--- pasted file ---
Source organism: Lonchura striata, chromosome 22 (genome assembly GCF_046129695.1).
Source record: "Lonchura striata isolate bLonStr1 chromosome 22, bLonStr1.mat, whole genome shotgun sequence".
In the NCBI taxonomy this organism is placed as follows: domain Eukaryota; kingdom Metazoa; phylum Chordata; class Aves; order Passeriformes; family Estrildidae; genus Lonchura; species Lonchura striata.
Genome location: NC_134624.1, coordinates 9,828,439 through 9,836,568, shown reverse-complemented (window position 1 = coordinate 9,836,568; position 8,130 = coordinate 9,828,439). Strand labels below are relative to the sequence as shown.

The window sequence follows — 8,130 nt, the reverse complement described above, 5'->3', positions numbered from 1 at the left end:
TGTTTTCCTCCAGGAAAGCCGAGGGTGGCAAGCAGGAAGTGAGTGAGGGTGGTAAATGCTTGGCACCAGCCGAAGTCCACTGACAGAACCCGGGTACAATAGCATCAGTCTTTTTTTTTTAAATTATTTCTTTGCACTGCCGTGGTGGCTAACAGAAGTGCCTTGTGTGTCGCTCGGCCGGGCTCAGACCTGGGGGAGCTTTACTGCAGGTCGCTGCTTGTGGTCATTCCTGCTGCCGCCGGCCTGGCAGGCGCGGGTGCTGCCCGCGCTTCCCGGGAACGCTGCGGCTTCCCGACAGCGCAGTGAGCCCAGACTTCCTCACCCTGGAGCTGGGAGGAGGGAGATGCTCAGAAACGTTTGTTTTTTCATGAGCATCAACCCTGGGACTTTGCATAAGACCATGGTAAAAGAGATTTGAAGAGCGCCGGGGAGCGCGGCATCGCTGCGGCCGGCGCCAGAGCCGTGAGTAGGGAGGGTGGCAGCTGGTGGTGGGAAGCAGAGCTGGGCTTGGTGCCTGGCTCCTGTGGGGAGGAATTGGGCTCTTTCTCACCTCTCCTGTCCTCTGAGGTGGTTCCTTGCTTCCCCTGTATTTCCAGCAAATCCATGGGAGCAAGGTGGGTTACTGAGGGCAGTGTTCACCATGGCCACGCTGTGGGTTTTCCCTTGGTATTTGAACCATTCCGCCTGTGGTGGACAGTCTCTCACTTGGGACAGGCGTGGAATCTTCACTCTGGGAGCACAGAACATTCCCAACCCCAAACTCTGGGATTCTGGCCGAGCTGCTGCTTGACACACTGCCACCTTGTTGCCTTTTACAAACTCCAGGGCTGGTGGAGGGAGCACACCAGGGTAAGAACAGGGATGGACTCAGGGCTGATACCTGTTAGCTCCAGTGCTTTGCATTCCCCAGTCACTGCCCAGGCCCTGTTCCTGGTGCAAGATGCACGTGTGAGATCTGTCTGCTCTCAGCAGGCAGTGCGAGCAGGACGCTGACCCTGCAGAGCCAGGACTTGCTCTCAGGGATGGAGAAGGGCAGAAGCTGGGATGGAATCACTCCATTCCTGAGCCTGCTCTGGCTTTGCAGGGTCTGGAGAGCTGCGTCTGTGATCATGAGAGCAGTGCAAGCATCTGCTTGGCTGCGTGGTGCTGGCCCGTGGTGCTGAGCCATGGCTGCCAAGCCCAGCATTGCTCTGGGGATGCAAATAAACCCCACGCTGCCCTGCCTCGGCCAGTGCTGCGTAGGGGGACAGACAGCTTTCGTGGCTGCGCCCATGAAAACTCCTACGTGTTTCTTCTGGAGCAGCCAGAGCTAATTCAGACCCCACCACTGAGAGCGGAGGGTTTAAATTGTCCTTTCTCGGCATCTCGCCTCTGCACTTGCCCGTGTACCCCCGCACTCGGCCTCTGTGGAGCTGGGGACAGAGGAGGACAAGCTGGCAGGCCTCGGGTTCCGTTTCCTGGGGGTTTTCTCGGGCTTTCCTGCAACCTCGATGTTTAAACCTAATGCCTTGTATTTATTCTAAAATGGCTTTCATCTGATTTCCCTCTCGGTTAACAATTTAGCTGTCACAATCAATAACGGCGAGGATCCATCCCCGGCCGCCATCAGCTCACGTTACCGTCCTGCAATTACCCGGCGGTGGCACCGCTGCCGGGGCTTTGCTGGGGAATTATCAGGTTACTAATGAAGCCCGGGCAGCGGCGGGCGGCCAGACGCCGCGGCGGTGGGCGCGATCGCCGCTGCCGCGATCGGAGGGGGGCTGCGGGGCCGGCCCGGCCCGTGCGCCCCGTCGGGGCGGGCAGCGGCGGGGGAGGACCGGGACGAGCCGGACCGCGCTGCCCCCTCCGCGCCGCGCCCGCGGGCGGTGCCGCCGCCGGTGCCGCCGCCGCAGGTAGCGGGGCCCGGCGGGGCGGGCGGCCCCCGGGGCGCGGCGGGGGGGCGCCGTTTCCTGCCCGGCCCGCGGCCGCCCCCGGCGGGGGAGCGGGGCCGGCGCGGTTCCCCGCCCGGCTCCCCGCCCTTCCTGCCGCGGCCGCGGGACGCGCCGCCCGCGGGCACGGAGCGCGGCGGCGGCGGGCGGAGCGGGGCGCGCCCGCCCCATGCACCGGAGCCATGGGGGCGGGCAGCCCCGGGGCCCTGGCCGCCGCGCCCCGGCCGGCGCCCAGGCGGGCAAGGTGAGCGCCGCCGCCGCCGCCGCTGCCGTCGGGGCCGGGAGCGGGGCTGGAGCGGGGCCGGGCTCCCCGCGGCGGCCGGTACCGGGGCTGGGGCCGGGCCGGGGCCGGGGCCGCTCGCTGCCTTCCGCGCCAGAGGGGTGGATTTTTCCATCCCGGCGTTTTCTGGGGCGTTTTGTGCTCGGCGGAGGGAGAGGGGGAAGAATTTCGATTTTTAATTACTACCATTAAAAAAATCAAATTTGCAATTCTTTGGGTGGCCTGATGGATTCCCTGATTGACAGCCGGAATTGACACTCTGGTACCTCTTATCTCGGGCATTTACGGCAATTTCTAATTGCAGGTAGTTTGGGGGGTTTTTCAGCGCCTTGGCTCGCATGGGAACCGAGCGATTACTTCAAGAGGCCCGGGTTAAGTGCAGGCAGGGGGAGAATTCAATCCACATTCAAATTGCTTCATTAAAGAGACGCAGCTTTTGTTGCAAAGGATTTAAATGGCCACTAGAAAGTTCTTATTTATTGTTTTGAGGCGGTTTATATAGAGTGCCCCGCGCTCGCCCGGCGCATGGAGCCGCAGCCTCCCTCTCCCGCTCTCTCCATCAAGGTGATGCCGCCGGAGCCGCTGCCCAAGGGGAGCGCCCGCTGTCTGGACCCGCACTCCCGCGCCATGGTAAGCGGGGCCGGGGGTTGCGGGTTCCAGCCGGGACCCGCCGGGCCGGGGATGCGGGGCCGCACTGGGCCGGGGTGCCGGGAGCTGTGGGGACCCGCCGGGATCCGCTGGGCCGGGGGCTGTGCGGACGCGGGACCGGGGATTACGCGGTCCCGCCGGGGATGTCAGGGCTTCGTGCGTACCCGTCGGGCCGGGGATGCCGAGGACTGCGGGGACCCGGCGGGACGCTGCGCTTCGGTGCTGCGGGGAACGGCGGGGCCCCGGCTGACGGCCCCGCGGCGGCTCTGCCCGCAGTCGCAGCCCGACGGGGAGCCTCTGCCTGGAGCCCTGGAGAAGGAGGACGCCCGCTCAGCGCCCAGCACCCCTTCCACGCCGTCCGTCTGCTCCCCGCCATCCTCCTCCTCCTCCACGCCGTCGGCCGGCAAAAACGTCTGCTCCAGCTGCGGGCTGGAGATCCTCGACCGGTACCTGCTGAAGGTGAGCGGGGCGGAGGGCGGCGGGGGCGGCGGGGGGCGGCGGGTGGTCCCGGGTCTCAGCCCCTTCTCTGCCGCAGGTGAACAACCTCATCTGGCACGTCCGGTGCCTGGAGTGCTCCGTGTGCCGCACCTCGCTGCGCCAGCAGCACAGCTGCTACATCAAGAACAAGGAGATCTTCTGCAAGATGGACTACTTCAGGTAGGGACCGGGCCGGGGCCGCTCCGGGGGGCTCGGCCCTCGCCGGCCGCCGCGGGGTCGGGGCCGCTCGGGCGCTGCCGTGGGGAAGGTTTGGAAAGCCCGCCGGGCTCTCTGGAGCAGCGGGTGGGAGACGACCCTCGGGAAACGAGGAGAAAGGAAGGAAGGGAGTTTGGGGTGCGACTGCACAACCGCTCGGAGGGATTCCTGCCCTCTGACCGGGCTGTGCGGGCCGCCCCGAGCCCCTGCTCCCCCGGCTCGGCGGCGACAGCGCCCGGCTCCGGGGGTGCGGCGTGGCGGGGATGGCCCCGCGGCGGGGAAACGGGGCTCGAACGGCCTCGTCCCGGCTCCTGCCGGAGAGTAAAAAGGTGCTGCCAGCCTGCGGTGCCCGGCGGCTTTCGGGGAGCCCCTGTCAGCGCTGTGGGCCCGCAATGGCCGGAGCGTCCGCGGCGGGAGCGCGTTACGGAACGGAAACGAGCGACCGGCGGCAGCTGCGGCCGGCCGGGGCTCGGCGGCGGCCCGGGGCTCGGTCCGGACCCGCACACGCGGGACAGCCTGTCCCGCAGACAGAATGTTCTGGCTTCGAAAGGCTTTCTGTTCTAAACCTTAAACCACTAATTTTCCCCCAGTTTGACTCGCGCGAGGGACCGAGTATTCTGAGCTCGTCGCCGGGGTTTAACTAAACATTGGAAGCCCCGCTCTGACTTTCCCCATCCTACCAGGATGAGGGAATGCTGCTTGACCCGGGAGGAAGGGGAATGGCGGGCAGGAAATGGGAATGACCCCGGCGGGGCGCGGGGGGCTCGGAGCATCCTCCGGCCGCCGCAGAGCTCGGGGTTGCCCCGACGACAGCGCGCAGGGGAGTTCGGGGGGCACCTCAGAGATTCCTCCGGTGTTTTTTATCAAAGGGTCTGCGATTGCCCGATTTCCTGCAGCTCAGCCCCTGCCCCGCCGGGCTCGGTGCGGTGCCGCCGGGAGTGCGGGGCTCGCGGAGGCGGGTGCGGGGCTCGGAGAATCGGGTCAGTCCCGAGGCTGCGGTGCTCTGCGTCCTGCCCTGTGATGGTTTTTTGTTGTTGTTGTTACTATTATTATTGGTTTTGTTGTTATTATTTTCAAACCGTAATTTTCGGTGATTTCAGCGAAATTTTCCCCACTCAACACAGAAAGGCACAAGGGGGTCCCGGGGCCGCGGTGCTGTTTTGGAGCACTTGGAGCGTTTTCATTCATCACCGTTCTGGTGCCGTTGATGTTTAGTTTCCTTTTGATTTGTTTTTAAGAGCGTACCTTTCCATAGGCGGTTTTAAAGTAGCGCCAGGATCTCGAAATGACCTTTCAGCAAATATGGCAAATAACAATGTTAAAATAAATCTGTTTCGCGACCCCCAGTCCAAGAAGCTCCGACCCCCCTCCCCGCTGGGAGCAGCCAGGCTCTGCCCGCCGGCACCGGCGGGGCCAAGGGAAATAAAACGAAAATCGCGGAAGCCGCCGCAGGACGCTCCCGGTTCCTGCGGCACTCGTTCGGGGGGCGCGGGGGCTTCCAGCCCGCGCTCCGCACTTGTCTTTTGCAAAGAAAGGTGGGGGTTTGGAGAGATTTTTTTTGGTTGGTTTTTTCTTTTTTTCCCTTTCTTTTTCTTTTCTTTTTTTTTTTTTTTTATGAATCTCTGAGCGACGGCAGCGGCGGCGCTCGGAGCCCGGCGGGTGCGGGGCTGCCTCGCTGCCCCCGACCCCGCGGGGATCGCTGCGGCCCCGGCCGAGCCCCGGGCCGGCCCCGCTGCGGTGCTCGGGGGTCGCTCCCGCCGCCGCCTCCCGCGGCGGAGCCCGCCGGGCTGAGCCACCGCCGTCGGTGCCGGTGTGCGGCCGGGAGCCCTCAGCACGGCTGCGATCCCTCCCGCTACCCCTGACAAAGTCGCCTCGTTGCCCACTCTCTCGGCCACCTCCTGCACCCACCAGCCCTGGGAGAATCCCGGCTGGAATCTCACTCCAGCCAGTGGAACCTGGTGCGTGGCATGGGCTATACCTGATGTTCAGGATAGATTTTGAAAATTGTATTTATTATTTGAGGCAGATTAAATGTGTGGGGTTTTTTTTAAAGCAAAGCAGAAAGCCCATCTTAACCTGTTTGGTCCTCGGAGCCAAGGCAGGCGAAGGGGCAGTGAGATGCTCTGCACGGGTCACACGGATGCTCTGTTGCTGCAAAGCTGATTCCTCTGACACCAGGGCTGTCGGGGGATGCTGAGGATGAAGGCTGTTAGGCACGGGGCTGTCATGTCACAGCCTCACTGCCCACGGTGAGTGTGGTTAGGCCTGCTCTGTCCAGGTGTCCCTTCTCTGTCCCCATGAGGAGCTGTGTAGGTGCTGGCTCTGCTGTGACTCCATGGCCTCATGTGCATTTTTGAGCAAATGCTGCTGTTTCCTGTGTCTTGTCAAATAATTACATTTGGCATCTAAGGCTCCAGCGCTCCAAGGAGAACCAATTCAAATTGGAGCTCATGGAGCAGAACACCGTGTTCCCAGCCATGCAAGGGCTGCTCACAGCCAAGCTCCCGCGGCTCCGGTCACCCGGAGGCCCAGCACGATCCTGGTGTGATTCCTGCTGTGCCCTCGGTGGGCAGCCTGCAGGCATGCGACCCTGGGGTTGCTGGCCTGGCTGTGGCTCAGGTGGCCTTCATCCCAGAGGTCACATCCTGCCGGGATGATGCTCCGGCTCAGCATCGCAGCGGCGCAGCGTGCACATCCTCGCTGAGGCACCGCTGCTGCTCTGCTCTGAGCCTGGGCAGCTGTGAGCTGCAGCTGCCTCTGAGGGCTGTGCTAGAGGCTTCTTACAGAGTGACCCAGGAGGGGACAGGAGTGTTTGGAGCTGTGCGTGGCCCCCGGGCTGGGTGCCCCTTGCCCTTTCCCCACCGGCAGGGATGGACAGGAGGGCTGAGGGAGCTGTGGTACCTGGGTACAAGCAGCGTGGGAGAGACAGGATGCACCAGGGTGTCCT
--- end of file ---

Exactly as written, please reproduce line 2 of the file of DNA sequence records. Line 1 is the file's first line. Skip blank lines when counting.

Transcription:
Source record: "Lonchura striata isolate bLonStr1 chromosome 22, bLonStr1.mat, whole genome shotgun sequence".